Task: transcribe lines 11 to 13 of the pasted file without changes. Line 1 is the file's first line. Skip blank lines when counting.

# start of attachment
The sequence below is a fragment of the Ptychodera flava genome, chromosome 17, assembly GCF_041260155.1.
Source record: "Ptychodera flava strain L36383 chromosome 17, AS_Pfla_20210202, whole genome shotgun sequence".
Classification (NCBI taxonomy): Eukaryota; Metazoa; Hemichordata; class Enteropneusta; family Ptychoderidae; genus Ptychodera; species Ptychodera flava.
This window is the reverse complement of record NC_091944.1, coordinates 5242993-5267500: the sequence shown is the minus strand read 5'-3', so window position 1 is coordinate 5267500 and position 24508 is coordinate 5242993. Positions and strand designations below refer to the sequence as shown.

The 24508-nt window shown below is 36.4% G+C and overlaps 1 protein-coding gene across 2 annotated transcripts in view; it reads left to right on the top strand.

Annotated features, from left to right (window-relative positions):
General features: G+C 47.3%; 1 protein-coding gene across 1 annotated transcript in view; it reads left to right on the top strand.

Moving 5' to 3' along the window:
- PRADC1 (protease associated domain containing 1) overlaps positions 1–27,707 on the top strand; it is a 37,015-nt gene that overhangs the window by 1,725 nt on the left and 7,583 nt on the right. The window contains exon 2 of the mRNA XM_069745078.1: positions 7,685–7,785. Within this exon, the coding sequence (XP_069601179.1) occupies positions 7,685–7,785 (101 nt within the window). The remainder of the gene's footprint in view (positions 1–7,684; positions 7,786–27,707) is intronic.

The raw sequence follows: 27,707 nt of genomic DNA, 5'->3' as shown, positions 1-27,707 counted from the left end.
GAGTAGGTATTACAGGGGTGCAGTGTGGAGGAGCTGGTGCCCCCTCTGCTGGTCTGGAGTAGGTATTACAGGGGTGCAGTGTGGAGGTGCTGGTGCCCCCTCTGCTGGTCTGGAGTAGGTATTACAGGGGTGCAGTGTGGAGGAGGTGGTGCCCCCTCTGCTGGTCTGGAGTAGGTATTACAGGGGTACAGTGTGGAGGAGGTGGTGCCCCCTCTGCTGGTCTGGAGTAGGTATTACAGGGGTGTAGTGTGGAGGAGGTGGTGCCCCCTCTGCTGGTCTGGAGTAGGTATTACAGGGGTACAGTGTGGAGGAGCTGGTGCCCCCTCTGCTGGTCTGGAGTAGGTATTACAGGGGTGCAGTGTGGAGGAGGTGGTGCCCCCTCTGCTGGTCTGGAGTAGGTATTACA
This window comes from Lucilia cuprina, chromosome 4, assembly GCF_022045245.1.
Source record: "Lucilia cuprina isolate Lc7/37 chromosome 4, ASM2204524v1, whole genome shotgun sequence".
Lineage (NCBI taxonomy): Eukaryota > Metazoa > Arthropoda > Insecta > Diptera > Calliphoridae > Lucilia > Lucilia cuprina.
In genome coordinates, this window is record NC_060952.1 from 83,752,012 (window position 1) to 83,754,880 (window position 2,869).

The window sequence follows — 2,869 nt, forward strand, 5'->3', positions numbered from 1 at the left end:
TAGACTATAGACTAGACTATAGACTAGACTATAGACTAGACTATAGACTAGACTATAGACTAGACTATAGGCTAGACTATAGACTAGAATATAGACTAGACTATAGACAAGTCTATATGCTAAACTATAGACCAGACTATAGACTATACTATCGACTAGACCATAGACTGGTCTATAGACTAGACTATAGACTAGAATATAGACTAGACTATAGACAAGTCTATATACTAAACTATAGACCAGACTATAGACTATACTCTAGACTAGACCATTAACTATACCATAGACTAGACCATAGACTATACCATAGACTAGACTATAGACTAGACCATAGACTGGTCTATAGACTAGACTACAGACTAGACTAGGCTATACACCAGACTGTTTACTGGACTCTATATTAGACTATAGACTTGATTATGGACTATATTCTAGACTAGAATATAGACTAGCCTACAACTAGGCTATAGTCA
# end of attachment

GAGTAGGTATTACAGGGGTGCAGTGTGGAGGAGCTGGTGCCCCCTCTGCTGGTCTGGAGTAGGTATTACAGGGGTGCAGTGTGGAGGTGCTGGTGCCCCCTCTGCTGGTCTGGAGTAGGTATTACAGGGGTGCAGTGTGGAGGAGGTGGTGCCCCCTCTGCTGGTCTGGAGTAGGTATTACAGGGGTACAGTGTGGAGGAGGTGGTGCCCCCTCTGCTGGTCTGGAGTAGGTATTACAGGGGTGTAGTGTGGAGGAGGTGGTGCCCCCTCTGCTGGTCTGGAGTAGGTATTACAGGGGTACAGTGTGGAGGAGCTGGTGCCCCCTCTGCTGGTCTGGAGTAGGTATTACAGGGGTGCAGTGTGGAGGAGGTGGTGCCCCCTCTGCTGGTCTGGAGTAGGTATTACA
This window comes from Lucilia cuprina, chromosome 4, assembly GCF_022045245.1.
Source record: "Lucilia cuprina isolate Lc7/37 chromosome 4, ASM2204524v1, whole genome shotgun sequence".